Well, I’ve rattled on enough for one time. It’s good to be back, and I don’t intend to miss any more blogging days if I can help it.

Until next time,
Mitch Takes A Wife, August 2007
All I Want for Christmas, November 2007

Thursday, October 04, 2007

Huge Pileup on Superhighway!

The Internet is a wonderful thing. It's allowed us access to virtually unlimited information. It's given us an easy way to maintain contact with family and current friends. And it's provided plenty of stress-free opportunities to make new friends.

On the other hand (no pun intended), it's caused thousands--if not millions--of cases of carpal tunnel syndrome, eyestrain, and back problems, along with a whole host of other physical ailments.

And for some, it's become a time sink, a procrastination tool, and/or The World's Largest Pile of Paperwork.

There are six-hundred-fifty-plus messages in one of my e-mail accounts and four-hundred-plus in the other. And those are only the totals from the inboxes! It doesn't take into account anything archived in the outboxes, saved in the draft folders, pending review in the junk mail and bulk mail folders, or (gasp!) stored in sub-, sub-sub-, and sub-sub-sub-folders!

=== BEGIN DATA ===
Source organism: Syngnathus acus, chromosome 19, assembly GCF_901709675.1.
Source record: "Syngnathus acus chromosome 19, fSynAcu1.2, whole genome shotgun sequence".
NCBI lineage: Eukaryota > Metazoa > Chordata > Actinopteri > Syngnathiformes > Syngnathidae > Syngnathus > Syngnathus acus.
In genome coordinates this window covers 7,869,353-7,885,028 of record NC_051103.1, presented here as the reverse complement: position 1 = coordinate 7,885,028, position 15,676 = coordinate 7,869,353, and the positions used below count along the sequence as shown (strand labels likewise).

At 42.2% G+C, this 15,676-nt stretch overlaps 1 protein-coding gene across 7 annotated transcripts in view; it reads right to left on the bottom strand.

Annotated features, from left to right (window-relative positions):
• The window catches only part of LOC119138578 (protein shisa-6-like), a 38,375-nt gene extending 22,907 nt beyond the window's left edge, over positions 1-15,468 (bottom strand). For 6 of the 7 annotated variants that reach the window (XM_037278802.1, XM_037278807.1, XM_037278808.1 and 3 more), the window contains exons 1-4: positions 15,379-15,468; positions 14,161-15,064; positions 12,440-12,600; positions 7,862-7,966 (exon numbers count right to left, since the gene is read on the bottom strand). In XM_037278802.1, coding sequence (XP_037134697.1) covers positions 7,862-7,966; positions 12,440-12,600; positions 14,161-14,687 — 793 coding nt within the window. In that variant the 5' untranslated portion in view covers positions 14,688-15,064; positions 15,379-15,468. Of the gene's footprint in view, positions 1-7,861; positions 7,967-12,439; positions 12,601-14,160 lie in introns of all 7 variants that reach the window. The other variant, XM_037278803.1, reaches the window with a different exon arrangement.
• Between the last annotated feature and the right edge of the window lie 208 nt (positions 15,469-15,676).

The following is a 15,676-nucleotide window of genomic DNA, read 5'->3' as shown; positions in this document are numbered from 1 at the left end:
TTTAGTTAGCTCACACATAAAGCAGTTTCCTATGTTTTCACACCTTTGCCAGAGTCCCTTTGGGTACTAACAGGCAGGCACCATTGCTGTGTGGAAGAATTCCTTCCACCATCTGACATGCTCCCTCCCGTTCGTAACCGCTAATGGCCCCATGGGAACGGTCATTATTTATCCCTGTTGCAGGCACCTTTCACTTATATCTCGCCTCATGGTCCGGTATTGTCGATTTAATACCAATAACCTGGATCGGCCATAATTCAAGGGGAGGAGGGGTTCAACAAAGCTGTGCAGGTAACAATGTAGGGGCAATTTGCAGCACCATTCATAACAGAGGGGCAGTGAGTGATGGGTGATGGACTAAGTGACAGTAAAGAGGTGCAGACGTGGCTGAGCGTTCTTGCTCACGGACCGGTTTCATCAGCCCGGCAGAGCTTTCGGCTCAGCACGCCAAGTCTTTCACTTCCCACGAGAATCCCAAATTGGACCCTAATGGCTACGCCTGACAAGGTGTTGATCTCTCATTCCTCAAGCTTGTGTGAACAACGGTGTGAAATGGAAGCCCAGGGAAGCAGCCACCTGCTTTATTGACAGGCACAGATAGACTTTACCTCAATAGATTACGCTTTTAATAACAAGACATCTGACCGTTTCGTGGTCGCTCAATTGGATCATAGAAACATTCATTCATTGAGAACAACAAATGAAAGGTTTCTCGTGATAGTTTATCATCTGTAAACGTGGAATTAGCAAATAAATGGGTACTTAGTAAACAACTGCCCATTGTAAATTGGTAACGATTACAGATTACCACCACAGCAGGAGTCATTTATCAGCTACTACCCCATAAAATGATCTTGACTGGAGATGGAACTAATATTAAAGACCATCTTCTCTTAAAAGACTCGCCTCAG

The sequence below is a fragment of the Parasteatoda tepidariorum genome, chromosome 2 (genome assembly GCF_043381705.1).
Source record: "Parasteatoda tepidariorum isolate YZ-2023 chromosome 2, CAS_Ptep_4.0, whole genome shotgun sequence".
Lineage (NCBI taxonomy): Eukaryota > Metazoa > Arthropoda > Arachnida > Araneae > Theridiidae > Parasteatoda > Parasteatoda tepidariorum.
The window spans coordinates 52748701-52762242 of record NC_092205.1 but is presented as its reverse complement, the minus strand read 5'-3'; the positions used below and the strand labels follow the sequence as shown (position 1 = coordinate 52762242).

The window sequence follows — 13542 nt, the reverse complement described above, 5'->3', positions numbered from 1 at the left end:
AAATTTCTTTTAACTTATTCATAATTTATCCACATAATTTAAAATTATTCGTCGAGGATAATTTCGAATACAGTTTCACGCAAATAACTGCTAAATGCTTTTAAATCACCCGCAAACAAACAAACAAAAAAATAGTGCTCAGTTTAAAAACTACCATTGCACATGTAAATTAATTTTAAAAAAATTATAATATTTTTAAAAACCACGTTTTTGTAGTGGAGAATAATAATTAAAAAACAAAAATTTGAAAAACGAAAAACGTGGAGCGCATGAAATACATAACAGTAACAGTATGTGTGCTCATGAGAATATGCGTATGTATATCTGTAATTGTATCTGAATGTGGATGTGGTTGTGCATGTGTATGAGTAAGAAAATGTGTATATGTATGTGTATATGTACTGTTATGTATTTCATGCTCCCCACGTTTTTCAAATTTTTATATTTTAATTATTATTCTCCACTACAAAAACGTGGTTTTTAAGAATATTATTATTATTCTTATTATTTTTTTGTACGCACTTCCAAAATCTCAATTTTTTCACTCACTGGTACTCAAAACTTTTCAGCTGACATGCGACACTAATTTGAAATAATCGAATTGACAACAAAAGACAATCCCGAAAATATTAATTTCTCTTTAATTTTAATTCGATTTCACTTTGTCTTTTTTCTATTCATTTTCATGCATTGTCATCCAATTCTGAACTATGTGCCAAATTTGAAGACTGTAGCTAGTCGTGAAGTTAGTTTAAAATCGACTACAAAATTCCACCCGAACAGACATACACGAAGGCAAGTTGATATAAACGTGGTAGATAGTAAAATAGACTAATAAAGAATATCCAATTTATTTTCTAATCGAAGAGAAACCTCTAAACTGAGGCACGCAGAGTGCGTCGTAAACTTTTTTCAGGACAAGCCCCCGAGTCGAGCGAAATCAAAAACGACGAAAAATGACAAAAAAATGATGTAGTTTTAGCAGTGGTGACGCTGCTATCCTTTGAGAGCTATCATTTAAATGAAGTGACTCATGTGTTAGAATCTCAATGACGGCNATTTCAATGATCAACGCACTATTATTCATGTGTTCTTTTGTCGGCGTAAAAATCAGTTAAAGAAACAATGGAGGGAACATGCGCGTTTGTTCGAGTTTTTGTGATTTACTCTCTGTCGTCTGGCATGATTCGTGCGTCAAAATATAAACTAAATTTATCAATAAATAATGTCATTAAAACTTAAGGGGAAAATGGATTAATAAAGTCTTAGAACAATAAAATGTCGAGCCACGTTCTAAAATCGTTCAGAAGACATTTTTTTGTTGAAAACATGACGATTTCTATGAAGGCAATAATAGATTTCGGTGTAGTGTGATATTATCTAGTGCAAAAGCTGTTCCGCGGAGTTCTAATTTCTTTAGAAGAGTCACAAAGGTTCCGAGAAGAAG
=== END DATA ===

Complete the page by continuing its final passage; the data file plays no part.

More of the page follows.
The good news is, all those messages are there because, instead of reading them, I'm busy doing the things I'm supposed to be doing.

The bad news is, even though all those messages that will need to be taken care of...someday... are "invisible" since they're packed tidily into my computer, they're starting to feel just as towering and intimidating as any humongous piles of "real" paperwork.

Please tell me I'm not the only one who's dealing with traffic jams on the Information Superhighway!

All my best to you,



Barbara White Daille

Wednesday, October 03, 2007

A Perfect Meeting

My father passed away years ago. Since I don’t live anywhere near where I grew up, and life is what it is, I rarely come across anyone who knew him.